Variety is an overarching theme when considering a day in the life of a dermatologist, says Jennifer Hsaio, MD. "Dermatology is one of the most versatile specialties out there," she says. "Dermatologists can specialize in medical, cosmetic or inpatient dermatology, but most of us do at least a little of each type."
Dr. Hsaio, who practices at UCLA Medical Center, Santa Monica, was initially drawn in by seeing patients with severe skin diseases improve quickly, and how this transformation affected them. "Skin problems can have a really negative effect on a patient's self-esteem," she observes. "We can often see improvement in a few visits, which is very gratifying for us and, more importantly, for our patients."
Dermatology also offers many opportunities to educate patients. "We spend time explaining the patient's disease or condition and what to expect from the proposed treatment, as well as doing a lot of preventive care," Dr. Hsaio explains. "For example, when a patient has eczema, we'll talk a lot about the importance of maintaining a good barrier and how to prevent or lessen flareups."
Dr. Hsaio also appreciates what skin can reveal about a patient's internal health. "We often see cutaneous clues as a manifestation of internal disease process." Referencing various skin lesions, she suggests xanthomas can be a sign of high cholesterol or purpura, which may indicate subcutaneous bleeding associated with vasculitis, hypertension or platelet disorders.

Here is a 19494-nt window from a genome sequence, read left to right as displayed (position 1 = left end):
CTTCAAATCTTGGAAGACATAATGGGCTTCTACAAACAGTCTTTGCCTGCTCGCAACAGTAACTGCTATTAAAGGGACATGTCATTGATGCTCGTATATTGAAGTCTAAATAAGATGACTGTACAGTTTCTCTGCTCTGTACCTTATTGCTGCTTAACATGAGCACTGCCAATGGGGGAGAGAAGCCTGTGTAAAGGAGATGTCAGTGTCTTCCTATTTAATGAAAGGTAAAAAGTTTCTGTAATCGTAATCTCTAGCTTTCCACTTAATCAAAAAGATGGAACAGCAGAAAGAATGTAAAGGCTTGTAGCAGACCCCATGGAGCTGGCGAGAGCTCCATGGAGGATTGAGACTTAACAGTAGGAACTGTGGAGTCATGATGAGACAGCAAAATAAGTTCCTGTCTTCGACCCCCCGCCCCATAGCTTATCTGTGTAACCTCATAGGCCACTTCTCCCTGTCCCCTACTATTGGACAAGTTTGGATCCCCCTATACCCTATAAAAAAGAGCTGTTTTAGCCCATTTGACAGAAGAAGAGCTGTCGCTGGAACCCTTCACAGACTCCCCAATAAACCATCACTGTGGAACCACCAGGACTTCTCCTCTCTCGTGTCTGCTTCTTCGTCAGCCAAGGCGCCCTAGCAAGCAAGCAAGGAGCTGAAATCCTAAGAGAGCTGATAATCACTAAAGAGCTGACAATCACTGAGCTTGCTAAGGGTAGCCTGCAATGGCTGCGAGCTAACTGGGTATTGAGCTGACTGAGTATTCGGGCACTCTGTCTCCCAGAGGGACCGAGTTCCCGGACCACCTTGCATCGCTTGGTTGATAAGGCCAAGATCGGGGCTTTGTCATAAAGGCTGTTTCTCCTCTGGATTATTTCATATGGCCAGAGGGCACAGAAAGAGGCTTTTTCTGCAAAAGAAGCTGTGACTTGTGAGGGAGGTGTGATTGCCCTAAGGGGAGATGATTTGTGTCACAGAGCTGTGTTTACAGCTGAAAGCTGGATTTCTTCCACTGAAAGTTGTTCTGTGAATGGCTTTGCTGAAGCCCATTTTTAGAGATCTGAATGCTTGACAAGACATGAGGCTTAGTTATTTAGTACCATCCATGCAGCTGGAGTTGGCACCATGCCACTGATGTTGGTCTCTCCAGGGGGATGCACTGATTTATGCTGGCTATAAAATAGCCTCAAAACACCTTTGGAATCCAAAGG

Typical day: clinic, procedures, teaching
Dr. Hsaio likes to see patients in the morning, treating such conditions as acne, eczema, psoriasis or skin cancer. Afternoons are devoted to resident teaching clinics, where she and two residents will see patients together. "I enjoy these visits because I teach on two fronts, both the residents and the patients," she says.
Although most residents are in dermatology, internal medicine residents sometimes enter the mix as well. "I think it's helpful for internal medicine residents to rotate with us to develop some background knowledge of dermatology," she says. "After all, many of our patients come to us via referrals from their internists."
As for procedures, such as the surgical excision of skin cancers, it's often rewarding for her to integrate them into her schedule throughout the week. "Many of my colleagues prefer to group procedures all on certain days, but I like having mine spread out throughout the week to keep things interesting," she says.
Collaborating with colleagues
Since completing her residency at UCLA in 2014, and then joining the faculty, Dr. Hsaio has shared a call schedule with her colleagues to provide coverage for UCLA Medical Center, Santa Monica. "We're each on call for one to two weeks at a time," she explains. "Our resident will go to the hospital to assess the patient, then the faculty member will arrive to discuss the case."
Relishing the challenges seen in a day in the life of a dermatologist, Dr. Hsaio advises students who might be interested in dermatology to enroll in a dermatology elective in medical school. "UCLA offers three elective choices: outpatient, surgical and inpatient dermatology. Seek one out because otherwise you can go through medical school without hands-on training in dermatology," she says. "Dermatology is covered in the curriculum, but that's very different from seeing actual patients."
By Darcy Lewis